If the previous two scenarios did not please the reader, perhaps he or she can rejoice a little at the one following : In 2021, Greece will be ruled by a High Commissioner of the UN, while order will be kept by the GREFOR military force that will comprise military units from 45 countries. The intervention by the international community in the shape of the GREFOR will have been rendered necessary in 2018 because, compounding the state of anarchy in the country, piracy originating in the long Greek coastline by pirates, who will have immigrated to Greece from Somalia in their quest for a better life, will have reached such enormous dimensions that free navigation in the Mediterranean Sea will have been practically abolished, leading world trade to paralysis. Turkey, a leading peripheral power and a pylon of NATO, to whom the international community would have, at first, appealed, asking it to mobilise itself to restore order, will have refused, claiming only, instead, to subject to its control the Aegean islands but not being interested in continental Greece because “even masochism has its limits”. (Off the record reports in the media will have mentioned, instead, that Turkish leaders got cold feet only after they were informed that Turkey, as a successor state of the Greek Republic, would have automatically undertaken the legal obligation to accede to the EU and to follow a “European course” analogous to the ultimately disastrous one followed by Greece since 1981). At last, in view of the approaching impasse, the ultimate solution would have been chosen to form GREFOR and intervene in order to transfer to Greece the entire international bureaucracy that had theretofore ruled Bosnia-Herzegovina and Kosovo. Following the dissolution of those state-like entities and the annexations of their constituent parts to Albania, Croatia, Serbia etc that international bureaucracy would had been left without a job, thus creating a serious social problem for middle- and upper-ranking employees of international organisations and international bureaucracy. Special analysts will have noticed that with the experience they acquired in their previous postings the officials of this international administration will be in a position to guarantee a much smoother transfer of control, when the time comes to annex previously Greek regions to neighbouring countries.
If, however, all the above appear sombre, fortunately there exist some brighter aspects of the issue. Let us review a few :
Science. Perhaps the contribution of our country to science in modern times has been minimal to non-existent so far. If, however, one were to walk in the streets of the historical centre of Athens (the ones in which police recommend that women not walk alone in after 6 in the afternoon), one would realise that Greece is in a position to offer new material for research in the forthcoming centuries : new diseases (that may even turn out to be pandemic) that in all certainty will start in the diamond stone on Earth’s ringb and will reach the ends of the world, thus covering the name of our country in glory and promoting it as a tourist destination. Is is a certainty that the scientific community cannot show itself so small-minded as to refuse to call those diseases by names such as “the Athens virus’, “the Acropolis epidemic” etc.
Peace. One should not overlook the importance that illegal immigration may take on in advancing the world peace movement and the mutual understanding of the world’s peoples. If, for example, Greece were to embroil itself in war with a Muslim or partly Muslim country, the existence of a strong Muslim element precisely in the centre of Athens will function as a strong lever of the peace movement and as a bridge of friendship uniting the peoples of the two countries (somewhat along the lines in which the Fifth column of Franco was expected to operate in Madrid during the Spanish Civil War), thus ensuring that military operations end much sooner, since one of the two sides at war will implode.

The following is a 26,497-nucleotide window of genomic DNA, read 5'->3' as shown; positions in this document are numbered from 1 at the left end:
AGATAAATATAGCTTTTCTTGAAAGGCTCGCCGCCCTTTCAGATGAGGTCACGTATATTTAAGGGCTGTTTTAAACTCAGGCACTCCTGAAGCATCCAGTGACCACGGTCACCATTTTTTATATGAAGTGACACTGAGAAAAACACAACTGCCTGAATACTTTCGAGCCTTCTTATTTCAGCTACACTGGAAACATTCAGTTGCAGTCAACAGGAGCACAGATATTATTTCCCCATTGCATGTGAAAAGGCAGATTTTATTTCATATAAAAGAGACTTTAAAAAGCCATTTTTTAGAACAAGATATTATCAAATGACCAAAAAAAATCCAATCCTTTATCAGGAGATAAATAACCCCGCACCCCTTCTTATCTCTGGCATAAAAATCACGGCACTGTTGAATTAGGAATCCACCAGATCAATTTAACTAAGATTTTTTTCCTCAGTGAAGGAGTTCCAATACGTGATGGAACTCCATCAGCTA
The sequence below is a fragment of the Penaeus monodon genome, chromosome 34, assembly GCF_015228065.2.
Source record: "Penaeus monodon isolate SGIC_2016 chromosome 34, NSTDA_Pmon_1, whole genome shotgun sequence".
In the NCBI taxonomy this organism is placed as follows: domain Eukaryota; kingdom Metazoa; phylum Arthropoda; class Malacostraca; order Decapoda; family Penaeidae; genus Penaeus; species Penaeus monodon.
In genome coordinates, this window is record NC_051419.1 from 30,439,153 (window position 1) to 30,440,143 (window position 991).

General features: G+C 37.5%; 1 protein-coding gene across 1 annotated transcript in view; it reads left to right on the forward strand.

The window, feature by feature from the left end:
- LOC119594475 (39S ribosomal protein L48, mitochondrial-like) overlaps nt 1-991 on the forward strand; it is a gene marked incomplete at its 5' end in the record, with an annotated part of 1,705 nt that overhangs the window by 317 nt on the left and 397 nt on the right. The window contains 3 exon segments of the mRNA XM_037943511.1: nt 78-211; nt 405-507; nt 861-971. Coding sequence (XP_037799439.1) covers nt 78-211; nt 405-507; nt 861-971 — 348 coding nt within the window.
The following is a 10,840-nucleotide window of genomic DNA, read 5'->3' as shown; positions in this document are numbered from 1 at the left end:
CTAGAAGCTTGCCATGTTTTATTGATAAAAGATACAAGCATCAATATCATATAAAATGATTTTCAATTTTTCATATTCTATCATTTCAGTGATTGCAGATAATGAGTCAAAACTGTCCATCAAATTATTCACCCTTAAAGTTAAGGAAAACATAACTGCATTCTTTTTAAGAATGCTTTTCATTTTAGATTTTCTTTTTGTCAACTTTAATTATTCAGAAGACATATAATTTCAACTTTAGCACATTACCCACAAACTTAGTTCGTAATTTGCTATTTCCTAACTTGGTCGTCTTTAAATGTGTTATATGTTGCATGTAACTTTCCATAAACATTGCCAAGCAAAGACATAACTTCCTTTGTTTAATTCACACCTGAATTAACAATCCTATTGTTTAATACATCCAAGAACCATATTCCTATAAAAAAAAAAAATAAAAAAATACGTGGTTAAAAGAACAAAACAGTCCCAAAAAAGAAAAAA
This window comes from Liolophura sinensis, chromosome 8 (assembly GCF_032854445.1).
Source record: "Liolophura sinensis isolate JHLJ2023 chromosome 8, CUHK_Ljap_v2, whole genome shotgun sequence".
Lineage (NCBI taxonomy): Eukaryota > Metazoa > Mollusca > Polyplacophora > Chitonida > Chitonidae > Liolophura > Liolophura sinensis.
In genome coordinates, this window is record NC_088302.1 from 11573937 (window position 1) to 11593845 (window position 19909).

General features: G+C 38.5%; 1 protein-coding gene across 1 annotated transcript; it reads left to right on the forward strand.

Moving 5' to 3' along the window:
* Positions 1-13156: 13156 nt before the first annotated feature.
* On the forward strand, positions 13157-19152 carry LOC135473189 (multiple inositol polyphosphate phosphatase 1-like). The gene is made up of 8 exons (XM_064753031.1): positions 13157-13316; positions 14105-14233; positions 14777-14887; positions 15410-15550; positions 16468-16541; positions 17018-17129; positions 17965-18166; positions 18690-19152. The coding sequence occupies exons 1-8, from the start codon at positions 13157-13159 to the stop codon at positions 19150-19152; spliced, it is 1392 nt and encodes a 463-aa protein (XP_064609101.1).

Economy. In that field, too, the benefits of illegal immigration can be very significant. As soon as the one-stop-shop for investment in Greece is set up, all the large international companies will rush to invest in the country since, beyond the convenience that this new institution will offer them, they will know that, given the political prospects of the country, an investment in Greece will automatically offer them privileged access to enter the markets in Punjab and Somalia. Either because of the soon to be consummated twinning of those regions with Athens, or because of the forthcoming inclusion of the city to the caliphate, those companies will be able to include those regions in their planning, thus achieving a “two for the value of one” deal dreamed of by every businessman.
Do, perhaps, the above flights of the imagination not bear any relation to reality ? What is, rather, irritating and unacceptable is the serene belief that, if nothing is done, Greece in 2021 will be something more or less similar to what it is today with some variation for the better or the worse. Those that knew nothing of the statics of buildings, while they were watching on 9/11 the “twin towers” burning may have been thinking that that fire would burn what it could burn and, then, would have gone out by itself. A few minutes later, however, the towers had collapsed because their load-bearing frames had melted and broken down. The same thing happens to societies when erosion and disintegration get to be the dominant forces operating in them. Entropy, by crushing the mechanisms of maintaining and reproducing order, spills over, multiplying itself at an incredible speed. Much faster that one thinks, who in his or her life so far had only learnt that he or she can do well by being inactive and by voluntarily blinding one’s self to evident reality, the internal temperature of the system will approach the “melting point” and the “collapse point” of its capacity to bear adversity, with destructive results following immediately thereafter. This will happen to Greece inexorably and pretty soon, unless something changes radically and right away.